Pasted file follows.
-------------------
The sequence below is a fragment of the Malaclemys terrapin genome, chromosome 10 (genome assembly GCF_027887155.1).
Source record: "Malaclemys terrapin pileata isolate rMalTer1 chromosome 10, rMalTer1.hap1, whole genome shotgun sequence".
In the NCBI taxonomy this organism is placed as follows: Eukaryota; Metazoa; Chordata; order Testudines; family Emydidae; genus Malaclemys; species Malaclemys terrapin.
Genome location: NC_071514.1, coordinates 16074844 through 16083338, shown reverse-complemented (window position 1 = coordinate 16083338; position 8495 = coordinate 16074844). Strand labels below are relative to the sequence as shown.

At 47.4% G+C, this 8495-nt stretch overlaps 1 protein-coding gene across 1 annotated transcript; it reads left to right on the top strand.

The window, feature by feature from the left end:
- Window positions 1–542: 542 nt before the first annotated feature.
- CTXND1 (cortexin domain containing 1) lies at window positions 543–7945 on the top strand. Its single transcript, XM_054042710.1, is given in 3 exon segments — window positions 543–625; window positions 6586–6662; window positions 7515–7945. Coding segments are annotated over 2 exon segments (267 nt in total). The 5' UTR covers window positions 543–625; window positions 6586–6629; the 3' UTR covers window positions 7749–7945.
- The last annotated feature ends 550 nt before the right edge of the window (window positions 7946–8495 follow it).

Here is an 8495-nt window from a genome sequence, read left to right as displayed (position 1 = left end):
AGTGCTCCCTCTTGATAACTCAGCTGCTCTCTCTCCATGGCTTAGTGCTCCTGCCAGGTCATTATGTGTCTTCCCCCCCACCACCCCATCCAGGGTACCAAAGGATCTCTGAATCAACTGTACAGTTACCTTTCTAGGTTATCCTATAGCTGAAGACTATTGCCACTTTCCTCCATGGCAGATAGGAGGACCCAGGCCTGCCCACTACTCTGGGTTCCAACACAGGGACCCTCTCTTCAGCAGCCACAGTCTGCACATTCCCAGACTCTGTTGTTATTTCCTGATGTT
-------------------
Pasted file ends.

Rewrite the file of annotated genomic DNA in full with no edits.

The sequence below is a fragment of the Malaclemys terrapin genome, chromosome 10 (genome assembly GCF_027887155.1).
Source record: "Malaclemys terrapin pileata isolate rMalTer1 chromosome 10, rMalTer1.hap1, whole genome shotgun sequence".
In the NCBI taxonomy this organism is placed as follows: Eukaryota; Metazoa; Chordata; order Testudines; family Emydidae; genus Malaclemys; species Malaclemys terrapin.
Genome location: NC_071514.1, coordinates 16074844 through 16083338, shown reverse-complemented (window position 1 = coordinate 16083338; position 8495 = coordinate 16074844). Strand labels below are relative to the sequence as shown.

At 47.4% G+C, this 8495-nt stretch overlaps 1 protein-coding gene across 1 annotated transcript; it reads left to right on the top strand.

The window, feature by feature from the left end:
- Window positions 1–542: 542 nt before the first annotated feature.
- CTXND1 (cortexin domain containing 1) lies at window positions 543–7945 on the top strand. Its single transcript, XM_054042710.1, is given in 3 exon segments — window positions 543–625; window positions 6586–6662; window positions 7515–7945. Coding segments are annotated over 2 exon segments (267 nt in total). The 5' UTR covers window positions 543–625; window positions 6586–6629; the 3' UTR covers window positions 7749–7945.
- The last annotated feature ends 550 nt before the right edge of the window (window positions 7946–8495 follow it).

Here is an 8495-nt window from a genome sequence, read left to right as displayed (position 1 = left end):
AGTGCTCCCTCTTGATAACTCAGCTGCTCTCTCTCCATGGCTTAGTGCTCCTGCCAGGTCATTATGTGTCTTCCCCCCCACCACCCCATCCAGGGTACCAAAGGATCTCTGAATCAACTGTACAGTTACCTTTCTAGGTTATCCTATAGCTGAAGACTATTGCCACTTTCCTCCATGGCAGATAGGAGGACCCAGGCCTGCCCACTACTCTGGGTTCCAACACAGGGACCCTCTCTTCAGCAGCCACAGTCTGCACATTCCCAGACTCTGTTGTTATTTCCTGATGTT